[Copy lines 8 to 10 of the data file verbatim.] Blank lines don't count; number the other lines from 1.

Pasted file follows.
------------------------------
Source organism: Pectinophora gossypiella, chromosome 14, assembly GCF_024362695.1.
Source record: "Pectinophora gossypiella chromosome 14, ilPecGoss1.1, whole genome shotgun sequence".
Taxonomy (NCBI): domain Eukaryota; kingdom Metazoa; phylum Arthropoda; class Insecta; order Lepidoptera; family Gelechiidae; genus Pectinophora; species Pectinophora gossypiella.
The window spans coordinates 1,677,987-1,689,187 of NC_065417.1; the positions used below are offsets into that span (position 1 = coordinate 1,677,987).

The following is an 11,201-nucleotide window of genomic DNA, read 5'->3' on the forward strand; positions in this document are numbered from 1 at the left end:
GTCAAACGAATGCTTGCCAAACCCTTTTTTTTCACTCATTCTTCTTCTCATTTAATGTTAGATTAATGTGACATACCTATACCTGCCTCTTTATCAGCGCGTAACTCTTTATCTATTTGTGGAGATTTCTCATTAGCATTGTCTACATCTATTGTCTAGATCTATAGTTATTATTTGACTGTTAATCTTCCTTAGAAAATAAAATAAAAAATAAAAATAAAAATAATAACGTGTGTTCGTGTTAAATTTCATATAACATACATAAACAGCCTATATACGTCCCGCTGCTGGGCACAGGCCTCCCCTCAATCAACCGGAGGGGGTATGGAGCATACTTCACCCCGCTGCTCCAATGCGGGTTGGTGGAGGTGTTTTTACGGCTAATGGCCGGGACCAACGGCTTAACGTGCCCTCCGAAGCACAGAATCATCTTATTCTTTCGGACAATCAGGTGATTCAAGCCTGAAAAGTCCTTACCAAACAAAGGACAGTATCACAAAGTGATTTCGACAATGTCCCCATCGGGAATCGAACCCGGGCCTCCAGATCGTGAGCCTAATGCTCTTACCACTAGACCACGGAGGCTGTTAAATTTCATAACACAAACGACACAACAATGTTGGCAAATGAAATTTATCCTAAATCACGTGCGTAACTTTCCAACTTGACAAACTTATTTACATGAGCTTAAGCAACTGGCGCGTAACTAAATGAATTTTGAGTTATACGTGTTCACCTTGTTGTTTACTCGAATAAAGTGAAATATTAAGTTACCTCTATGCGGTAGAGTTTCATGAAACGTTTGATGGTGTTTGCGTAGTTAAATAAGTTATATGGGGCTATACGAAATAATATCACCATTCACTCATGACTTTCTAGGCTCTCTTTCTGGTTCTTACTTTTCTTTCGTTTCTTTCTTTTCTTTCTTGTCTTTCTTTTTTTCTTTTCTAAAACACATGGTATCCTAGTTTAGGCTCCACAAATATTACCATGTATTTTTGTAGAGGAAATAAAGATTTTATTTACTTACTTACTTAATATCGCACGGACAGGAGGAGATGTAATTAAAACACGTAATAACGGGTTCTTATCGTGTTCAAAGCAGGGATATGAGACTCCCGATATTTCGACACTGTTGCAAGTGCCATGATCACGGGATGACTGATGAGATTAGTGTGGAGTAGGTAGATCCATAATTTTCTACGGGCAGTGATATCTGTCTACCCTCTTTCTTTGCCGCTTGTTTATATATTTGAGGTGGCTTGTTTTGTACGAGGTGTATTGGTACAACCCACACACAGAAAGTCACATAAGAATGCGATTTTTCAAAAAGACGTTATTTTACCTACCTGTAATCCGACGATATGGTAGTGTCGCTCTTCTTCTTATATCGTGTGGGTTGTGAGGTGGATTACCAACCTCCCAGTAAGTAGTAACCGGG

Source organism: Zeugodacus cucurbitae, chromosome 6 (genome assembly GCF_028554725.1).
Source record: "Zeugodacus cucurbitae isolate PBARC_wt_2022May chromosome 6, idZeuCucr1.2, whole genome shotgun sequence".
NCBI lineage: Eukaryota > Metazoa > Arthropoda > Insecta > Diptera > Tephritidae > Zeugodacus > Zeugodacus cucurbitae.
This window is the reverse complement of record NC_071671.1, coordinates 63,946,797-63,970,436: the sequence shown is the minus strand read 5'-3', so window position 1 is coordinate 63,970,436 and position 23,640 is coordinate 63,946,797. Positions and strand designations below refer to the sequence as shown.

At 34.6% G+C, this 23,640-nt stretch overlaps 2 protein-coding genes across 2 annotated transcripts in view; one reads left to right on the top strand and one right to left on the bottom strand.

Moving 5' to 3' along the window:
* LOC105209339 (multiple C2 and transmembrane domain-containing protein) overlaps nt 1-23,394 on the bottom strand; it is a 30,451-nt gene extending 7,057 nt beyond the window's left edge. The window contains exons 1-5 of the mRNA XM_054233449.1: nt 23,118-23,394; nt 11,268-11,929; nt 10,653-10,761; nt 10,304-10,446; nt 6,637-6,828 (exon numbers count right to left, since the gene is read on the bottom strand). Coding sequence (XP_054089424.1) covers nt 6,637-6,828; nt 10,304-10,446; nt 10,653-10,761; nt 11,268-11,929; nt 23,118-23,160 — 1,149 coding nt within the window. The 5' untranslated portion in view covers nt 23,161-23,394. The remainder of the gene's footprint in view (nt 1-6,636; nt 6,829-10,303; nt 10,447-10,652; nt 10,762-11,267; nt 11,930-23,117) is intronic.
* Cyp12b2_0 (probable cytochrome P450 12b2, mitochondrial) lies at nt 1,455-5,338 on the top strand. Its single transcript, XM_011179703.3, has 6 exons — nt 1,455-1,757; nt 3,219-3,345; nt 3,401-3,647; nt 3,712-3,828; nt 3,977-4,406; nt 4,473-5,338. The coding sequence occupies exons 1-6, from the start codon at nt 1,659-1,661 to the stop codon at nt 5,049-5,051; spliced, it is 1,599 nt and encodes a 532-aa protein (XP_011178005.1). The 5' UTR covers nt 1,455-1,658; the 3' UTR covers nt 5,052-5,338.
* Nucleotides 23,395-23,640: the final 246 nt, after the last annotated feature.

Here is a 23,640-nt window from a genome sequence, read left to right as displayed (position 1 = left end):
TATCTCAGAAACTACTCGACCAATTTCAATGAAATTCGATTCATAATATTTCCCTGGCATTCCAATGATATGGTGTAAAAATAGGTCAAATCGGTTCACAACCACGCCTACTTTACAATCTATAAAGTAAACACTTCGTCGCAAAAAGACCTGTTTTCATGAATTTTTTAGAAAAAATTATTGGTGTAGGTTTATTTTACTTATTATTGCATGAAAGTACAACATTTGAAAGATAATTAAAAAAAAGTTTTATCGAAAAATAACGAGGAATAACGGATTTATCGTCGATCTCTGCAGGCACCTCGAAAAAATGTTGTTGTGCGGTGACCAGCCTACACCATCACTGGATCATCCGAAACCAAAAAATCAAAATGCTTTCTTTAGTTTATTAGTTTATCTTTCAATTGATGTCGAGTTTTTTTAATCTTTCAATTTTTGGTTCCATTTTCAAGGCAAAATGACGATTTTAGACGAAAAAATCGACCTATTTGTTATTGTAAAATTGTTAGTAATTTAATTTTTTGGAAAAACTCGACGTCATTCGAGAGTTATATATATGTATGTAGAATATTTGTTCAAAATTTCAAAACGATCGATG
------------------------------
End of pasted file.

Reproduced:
Source record: "Zeugodacus cucurbitae isolate PBARC_wt_2022May chromosome 6, idZeuCucr1.2, whole genome shotgun sequence".
NCBI lineage: Eukaryota > Metazoa > Arthropoda > Insecta > Diptera > Tephritidae > Zeugodacus > Zeugodacus cucurbitae.
This window is the reverse complement of record NC_071671.1, coordinates 63,946,797-63,970,436: the sequence shown is the minus strand read 5'-3', so window position 1 is coordinate 63,970,436 and position 23,640 is coordinate 63,946,797. Positions and strand designations below refer to the sequence as shown.